Reiko helped Maritje to her feet and spotted the darkest alley around. They dashed for it just as the men rushed out of the embassy. In pitch dark, they stumbled. The steps of their pursuer was getting closer. They chose to hide rather than fly. Maritje meld into the shadows, but Reiko knocked a bunch of rubbish over.

The men ran passed Maritje, and started to squint in hope to find where Reiko was hidden.

…and thus ended Session 8.

TEoI 8 - The sharpshooting political crony
Calcutta to Allahabad, March 11th to 15th 1857

Devasheesh gets a promotion

Devasheesh had the opportunity to meet with the Governor of India in person or a second time on the morning of the 12th. They discussed about the hostage situation and concluded that a special envoy was to be sent immediately. Dev envisioned a military expedition, but Earl Canning instead peddled on him a single platoon of cavalry and an envoy: Mr. Stanford Cresford.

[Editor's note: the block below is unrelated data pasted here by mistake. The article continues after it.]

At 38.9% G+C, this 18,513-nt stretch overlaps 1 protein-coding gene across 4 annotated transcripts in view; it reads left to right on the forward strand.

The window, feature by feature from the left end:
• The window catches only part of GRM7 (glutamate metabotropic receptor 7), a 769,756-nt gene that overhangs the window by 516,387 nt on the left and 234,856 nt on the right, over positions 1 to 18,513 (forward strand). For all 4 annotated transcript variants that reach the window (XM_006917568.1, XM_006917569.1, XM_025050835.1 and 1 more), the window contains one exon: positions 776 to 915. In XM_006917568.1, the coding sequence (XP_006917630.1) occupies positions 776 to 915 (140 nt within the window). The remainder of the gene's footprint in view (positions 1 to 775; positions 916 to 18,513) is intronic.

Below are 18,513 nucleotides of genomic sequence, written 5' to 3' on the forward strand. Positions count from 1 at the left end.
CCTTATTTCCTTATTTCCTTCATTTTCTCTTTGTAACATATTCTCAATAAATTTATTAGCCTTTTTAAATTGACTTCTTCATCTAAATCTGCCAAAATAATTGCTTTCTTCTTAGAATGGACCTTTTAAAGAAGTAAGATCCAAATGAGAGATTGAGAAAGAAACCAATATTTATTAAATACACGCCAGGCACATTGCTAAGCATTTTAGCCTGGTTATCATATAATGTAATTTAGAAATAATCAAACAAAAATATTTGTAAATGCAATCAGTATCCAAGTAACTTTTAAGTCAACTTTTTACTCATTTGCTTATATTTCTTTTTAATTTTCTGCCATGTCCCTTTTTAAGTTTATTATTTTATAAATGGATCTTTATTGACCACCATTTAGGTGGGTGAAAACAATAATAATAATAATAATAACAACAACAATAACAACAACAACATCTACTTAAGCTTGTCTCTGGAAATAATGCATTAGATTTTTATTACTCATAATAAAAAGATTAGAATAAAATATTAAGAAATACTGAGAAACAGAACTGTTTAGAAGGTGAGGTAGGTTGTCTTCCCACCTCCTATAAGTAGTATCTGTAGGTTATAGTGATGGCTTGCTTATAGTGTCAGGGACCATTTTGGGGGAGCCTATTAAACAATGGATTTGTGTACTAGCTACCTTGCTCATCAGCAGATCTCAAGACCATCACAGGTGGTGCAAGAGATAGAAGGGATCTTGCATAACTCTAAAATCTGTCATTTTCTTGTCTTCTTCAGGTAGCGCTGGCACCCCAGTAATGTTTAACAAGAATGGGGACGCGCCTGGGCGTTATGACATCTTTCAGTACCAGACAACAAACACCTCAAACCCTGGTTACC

Cresford was cold and condescending and made clear that Devasheesh was merely a guide to navigate Delhi. Dev retaliated with a counter-proposal: he was to be made a political envoy as well, although of a lower rank than Cresford. He made convincing points and got the promotion directly from the Governor. Cresford was then offended. Devasheesh also convinced the Governor to release a company of cavalry to return to Delhi.

Travel to Delhi

Cresford made his very best to isolate Devasheesh from the men by playing the race card. Devasheesh tried his best to be one of the guys with the soldiers, but his effort fell flat. He resolved to keep on the lookout and react where needed to Cresford’s open hostility.